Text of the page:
The whisky, which has spent a number of years extra-maturing in Manzanilla sherry casks – has already been selected by the public when three casks of whisky were put to a vote earlier this year.
The Moet Hennessy owned brnad had asked enthusiasts to choose the name of the new single malt whisky. Suggestions were whittled down to a shortlist of three, translated into Gaelic by expert Dr Aonghas MacCoinnich, and put to an online vote.
After Taghta, Coileanta (“Coh-lahn-tah”, Gaelic for mastery) came second while Salainn (“Sahl-ing” Gaelic for Salt) came third. Glenmorangie itself means ‘Glen of Tranquility’.
Dr MacCoinnich is a researcher in the history of the Highlands at the University of Strathclyde. He was formerly a tutor in Celtic and Gaelic at the University of Glasgow and grew up speaking Gaelic as a first language on the Isle of Lewis. Dr MacCoinnich helped Glenmorangie choose the shortlist and translated the names into Gaelic.
He said: “As predicted, it was really difficult to pick out the best three names from the thousands of entries we received from across the world. The public have now chosen their favourite and I’m very pleased with the result. It really is a good choice in all senses of the word. ‘Taghta’ is widely used in Gaelic meaning something that is excellent, choice or chosen and is used to convey the idea of something that is well done.”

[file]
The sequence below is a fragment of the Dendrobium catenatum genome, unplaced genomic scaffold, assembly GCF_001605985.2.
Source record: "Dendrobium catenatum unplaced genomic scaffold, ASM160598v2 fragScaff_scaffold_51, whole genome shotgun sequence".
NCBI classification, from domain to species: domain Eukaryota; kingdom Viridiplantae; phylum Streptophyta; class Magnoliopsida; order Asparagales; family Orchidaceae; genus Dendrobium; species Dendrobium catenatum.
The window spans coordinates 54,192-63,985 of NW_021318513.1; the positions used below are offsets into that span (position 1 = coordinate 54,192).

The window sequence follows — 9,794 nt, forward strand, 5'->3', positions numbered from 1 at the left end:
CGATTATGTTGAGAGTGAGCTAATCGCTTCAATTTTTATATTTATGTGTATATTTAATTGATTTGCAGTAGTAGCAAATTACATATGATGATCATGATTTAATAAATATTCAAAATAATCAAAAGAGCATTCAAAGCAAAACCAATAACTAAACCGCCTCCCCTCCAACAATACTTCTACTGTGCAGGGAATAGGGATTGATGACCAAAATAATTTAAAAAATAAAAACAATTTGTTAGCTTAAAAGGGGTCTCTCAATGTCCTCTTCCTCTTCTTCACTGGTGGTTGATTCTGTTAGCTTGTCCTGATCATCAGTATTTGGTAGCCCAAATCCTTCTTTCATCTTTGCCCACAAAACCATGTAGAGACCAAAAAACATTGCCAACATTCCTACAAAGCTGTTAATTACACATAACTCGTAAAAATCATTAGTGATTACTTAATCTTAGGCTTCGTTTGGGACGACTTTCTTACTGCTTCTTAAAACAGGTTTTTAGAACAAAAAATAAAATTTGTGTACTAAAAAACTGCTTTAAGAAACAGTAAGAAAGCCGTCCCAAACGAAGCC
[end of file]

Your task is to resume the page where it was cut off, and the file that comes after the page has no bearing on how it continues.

The initiative is part of Glenmorangie’s ‘crowd sourcing Cask Masters whisky creation programme’ which aims to get members of the public involved in the whisky-making process. It was launched in March and will run for 18 months with the new limited edition Glenmorangie whisky ready for release in the autumn of 2014.
The company says stage three of the five-step Cask Masters programme begins now; members of the public can upload pictures and ideas to an online gallery to inspire the packaging of the new limited edition Single Malt Whisky.
Cask Masters is being overseen by Glenmorangie’s Dr Bill Lumsden, together with an expert in every field of the five-step process. Lumsden, Glenmorangie’s director of distilling and whisky creation, said: “This name truly resonates and I don’t think we could have done any better if we’d chosen it ourselves. Glenmorangie has already taken inspiration from Gaelic for the names of some of its most famous creations and we are delighted that this unique whisky has such an intriguing name,” said Lumsden.
Glenmorangie has already taken inspiration from Gaelic. Its Private Edition range, has Artein meaning ‘Stone’ and Finealta meaning ’Elegant’.
Participants will be able to win prizes including a VIP visit to the Glenmorangie Distillery and a trip to the country of origin of the oak cask in which the winning whisky has been matured.